Volkswagen Golf SV review
The Volkswagen Golf SV is a more practical version of the popular family hatchback, known as the Sportsvan in other markets
The new Volkswagen Golf SV is a bigger and more practical alternative to the standard Golf hatchback. In other European markets the new MPV will be known as the Sportsvan but only in Britain it will wear the SV moniker.
It’s the successor to the old Golf Plus but it’s now longer, wider and taller so it should be better equipped to be taking on rivals such as the Ford C-Max, Citroen C4 Picasso and forthcoming BMW 2 Series Active Tourer.
The Golf SV not only looks like the standard hatchback with which it shares part of its name but all of the running gear and the versatile MQB architecture has also been adopted. It means the engine range – which is now 20 per cent more fuel efficient – can be carried over, with four turbocharged petrol and three turbo diesel engine available.
Power outputs range from 84bhp to 148bhp, with five and six speed manual transmissions available plus an automatic DSG gearbox being offered depending on engine choice.
MPVs are among the least desirable cars available to buyers. Slab sided bodies and boxy proportions make them look ungainly from certain angles but with a focus on practicality and interior space it means manufacturers have little to work with in terms of style.
What the Golf SV does, however, is try to mask its increased proportions with sharp lines and squared-off panels, though with limited sucess. The Golf face has been crafted onto the front end and the larger 17-inch alloy wheels fitted to top spec models give it a more purposeful look.
Even inside, the dash and centre console have been lifted straight out of the donor model so everything is very familiar and easy to use.
Despite all this, next to the stylish Citroen C4 Picasso the Golf SV looks rather bland both inside and out.
So far we’ve only driven the most powerful 148bhp 2.0-litre diesel model. There is a smaller capacity 89bhp 1.6-litre diesel available but extra power and torque from the larger engine is better suited to a car this size. With the optional DSG gearbox it’s a very relaxing experience, with the transmission flicking between gears at exactly the right time. It’s not as smooth at pulling away from a standstill as a normal torque converter auto, but then that’s the case with most dual clutch systems.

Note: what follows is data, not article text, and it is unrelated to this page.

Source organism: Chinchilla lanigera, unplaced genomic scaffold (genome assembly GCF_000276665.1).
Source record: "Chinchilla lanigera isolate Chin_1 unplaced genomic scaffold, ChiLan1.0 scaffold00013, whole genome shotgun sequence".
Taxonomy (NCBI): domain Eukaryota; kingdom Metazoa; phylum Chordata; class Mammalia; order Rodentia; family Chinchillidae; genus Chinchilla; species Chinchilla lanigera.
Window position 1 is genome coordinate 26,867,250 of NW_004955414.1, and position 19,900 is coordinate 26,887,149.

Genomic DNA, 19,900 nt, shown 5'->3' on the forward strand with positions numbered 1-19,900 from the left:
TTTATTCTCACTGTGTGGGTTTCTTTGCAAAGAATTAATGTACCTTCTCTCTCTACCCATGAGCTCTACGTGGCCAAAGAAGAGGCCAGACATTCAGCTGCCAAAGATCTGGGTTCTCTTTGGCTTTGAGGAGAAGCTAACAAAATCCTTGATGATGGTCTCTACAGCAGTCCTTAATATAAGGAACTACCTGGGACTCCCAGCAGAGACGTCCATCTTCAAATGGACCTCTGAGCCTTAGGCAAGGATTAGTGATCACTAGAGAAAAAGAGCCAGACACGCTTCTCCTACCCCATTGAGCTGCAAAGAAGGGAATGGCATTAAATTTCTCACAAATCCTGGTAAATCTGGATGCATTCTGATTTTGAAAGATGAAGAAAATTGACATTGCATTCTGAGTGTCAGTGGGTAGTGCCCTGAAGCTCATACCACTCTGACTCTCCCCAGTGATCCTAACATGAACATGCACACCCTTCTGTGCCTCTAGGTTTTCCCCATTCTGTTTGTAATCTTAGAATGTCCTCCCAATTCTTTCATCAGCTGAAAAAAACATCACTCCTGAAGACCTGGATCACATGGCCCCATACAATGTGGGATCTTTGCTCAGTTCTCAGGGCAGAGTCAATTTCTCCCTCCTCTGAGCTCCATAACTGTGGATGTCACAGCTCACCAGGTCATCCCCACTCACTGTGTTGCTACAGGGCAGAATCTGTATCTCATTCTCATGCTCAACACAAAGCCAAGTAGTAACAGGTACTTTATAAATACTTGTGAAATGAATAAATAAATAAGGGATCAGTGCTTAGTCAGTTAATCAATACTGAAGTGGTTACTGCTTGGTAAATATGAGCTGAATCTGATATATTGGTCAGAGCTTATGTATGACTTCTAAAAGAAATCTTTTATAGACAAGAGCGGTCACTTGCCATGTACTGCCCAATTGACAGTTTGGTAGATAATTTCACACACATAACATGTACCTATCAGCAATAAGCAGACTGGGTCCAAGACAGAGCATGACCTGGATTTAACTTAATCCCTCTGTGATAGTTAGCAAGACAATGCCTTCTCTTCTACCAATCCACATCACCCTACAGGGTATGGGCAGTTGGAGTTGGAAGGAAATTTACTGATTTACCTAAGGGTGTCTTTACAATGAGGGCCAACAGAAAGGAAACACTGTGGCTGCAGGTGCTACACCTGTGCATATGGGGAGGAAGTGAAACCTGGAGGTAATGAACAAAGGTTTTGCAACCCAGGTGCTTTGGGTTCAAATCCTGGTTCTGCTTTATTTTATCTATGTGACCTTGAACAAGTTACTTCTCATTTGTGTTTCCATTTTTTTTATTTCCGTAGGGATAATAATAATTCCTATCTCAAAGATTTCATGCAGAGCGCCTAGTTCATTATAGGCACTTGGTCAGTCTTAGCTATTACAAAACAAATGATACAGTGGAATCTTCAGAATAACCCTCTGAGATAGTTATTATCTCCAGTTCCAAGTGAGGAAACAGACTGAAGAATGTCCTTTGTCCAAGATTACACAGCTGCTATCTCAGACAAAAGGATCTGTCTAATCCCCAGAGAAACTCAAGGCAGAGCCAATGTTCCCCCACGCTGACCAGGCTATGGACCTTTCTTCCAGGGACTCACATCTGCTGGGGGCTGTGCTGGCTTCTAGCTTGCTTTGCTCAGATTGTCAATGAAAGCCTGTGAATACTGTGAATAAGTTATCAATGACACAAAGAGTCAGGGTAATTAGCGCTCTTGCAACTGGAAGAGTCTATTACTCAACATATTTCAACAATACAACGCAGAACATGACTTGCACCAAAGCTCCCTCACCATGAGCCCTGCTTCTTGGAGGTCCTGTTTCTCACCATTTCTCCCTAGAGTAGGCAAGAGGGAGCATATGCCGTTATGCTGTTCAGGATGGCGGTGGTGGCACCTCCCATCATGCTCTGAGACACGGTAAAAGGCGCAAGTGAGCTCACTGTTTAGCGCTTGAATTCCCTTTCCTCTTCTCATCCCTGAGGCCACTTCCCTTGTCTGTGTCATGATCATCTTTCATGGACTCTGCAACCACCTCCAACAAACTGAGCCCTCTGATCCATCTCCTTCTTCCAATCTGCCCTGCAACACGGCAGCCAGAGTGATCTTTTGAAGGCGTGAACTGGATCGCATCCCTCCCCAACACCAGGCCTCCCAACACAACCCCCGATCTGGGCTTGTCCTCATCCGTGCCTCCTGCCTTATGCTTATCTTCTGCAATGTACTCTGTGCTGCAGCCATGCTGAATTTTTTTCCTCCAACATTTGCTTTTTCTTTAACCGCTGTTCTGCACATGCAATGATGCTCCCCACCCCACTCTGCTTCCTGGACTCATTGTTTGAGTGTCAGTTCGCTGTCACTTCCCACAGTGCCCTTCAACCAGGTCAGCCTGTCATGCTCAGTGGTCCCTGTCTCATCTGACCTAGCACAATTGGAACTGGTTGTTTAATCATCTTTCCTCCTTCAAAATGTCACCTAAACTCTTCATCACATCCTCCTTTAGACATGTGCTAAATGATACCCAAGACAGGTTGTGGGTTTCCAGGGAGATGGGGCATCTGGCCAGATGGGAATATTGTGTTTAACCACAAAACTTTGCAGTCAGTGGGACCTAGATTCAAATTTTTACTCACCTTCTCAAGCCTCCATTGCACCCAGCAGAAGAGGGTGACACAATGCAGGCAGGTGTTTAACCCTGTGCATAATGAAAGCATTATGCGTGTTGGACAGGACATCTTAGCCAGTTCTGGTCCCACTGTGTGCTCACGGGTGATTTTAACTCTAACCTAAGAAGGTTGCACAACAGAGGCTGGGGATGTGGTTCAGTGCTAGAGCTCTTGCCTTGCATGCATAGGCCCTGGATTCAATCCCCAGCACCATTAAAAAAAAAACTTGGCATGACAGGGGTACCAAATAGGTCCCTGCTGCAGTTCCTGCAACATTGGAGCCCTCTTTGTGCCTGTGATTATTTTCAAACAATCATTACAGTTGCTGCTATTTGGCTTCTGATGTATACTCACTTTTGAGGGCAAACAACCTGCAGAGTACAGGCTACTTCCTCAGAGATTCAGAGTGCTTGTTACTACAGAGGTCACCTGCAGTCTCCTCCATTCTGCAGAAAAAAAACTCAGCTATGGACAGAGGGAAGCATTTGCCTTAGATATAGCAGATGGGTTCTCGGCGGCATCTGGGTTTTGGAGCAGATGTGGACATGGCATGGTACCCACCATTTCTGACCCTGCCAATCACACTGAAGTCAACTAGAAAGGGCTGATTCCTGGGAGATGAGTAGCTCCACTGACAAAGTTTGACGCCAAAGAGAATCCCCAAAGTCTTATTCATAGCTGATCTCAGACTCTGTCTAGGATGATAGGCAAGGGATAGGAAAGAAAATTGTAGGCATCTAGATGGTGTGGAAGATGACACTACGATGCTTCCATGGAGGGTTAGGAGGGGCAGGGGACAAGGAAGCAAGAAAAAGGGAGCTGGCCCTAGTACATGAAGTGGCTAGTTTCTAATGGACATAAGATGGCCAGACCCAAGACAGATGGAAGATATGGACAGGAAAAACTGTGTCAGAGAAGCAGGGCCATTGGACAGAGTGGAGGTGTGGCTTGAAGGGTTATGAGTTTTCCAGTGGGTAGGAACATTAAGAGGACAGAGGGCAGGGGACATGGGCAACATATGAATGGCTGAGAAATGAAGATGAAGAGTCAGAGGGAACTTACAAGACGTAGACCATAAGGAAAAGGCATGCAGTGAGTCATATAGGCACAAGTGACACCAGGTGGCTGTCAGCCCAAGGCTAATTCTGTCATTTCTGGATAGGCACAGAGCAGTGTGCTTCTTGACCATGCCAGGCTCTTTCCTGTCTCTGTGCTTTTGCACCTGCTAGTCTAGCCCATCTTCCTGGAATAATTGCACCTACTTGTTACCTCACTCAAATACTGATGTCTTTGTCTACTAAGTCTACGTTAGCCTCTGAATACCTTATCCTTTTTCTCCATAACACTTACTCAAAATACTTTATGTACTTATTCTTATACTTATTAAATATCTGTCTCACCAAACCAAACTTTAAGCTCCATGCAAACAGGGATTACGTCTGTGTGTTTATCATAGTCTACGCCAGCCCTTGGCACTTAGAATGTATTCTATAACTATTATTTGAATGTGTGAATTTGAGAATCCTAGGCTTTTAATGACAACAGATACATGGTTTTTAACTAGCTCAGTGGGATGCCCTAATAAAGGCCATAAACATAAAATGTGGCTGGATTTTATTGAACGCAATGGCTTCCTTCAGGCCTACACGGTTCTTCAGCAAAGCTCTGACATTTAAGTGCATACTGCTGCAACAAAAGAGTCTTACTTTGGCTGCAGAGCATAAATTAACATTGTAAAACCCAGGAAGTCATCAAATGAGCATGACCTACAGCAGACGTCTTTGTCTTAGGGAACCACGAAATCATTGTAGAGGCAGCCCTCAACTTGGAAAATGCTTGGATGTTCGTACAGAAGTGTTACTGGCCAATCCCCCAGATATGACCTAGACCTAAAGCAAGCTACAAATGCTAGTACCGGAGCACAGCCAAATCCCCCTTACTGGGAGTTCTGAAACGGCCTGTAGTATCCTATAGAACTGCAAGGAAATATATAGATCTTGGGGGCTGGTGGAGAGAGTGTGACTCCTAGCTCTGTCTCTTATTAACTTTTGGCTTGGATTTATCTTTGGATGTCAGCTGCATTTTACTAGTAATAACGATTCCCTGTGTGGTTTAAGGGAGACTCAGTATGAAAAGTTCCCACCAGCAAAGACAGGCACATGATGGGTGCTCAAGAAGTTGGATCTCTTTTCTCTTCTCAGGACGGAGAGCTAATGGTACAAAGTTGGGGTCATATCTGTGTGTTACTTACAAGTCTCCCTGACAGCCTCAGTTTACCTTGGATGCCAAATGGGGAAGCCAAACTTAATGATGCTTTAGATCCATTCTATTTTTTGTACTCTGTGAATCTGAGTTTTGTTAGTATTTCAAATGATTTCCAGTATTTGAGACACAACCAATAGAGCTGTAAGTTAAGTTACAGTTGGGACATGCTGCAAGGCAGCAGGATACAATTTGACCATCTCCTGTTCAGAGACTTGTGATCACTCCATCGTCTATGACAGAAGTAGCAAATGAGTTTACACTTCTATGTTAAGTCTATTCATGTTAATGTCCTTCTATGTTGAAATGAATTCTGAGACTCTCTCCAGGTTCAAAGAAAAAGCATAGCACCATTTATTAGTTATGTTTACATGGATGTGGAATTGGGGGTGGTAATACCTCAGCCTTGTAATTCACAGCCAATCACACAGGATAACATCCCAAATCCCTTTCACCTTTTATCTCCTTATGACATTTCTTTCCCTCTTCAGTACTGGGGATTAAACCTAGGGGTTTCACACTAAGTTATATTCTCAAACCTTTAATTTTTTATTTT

As the Golf SV is based on the hatch, there’s very little separating them when it comes to fun behind the wheel. The handling is responsive and the Golf SV holds the road surprisingly well, with only a little more body roll noticeable over the hatch.
In GT spec, the car comes stiffer sports suspension but really who wants that on an MPV. Combine this with the GT’s 17-inch alloys and the ride is a little firmer than we’d like on this type of car. And annoyingly you can’t deselect the stiffer set up like you can with an Audi S-Line model. So if you want the GT with all its extra kit, and you want to improve the ride, you’ll need to spend an extra £800 for the adaptive dampers as these feature a comfort mode.
Despite VW’s famous association with reliability, the manufacturer only managed 26th in the 2014 Driver Power survey. That’s down three positions on where the German marque was ranked last year.
The Golf SV is yet to be Euro NCAP tested but we’d expect it to be awarded the full five stars. The stronger and more rigid body will help better protect passengers inside and a whole raft of safety tech from the hatchback is also available.
Gadgets include an automatic post-collision braking system which automatically brakes the vehicle after a crash to reduce the risk of a second collision, and a PreCrash system which, on detecting the possibility of an accident, pre-tensions seatbelts and closes the windows to ensure the best possible protection.
The Golf SV was designed from the outset to excel in one particular area and this is it. The taller and wider dimension of the new model plus the 48mm increase in wheelbase means it easier to get in and out. Once inside there’s ample space for the driver and four other adult passengers.
Boot space, at 500 litres, is 76 litres more than you got in the old Golf plus and its 121 litres more than what’s offered in the hatchback model. Whereas the SV’s predecessor fell short of its rivals when it came to practicality the new Golf SV is right amongst its rivals this time around.
It offers more interior space than the Ford C-Max and Renault Scenic, plus if you need to carry larger loads, the rear seats slide forward which frees up 590 liters of space and they also fold flat creating a storage area of 1,512 litres. However, this outright load lugging capacity is considerably down on its rivals. The Renault has removeable rear seats and with them its load volume raises to 1,870 litres.
From launch VW will offer an 84bhp or 109bhp 1.2-litre turbocharged petrol engines plus more powerful 124bhp and 148bhp 1.4-litre petrol motors. All will return between 51-57mpg and emit 114 -127g/km of CO2 depending on gearbox choice.
The more frugal diesel engines are made up of an 89bhp 1.6-litre engine and a more potent 148bhp 2.0-litre engine. VW also offers a fully-fledged Bluemotion Golf SV model, which features a 109bhp 1.6-litre diesel, low rolling resistance tyres, stop/start and longer gearing, enabling it to return 76.3mpg with CO2 emissions of just 95g/km. All engines with the exception of the entry-level petrol are available with the DSG gearbox at a £1,415 premium, but economy is slightly affected as a result.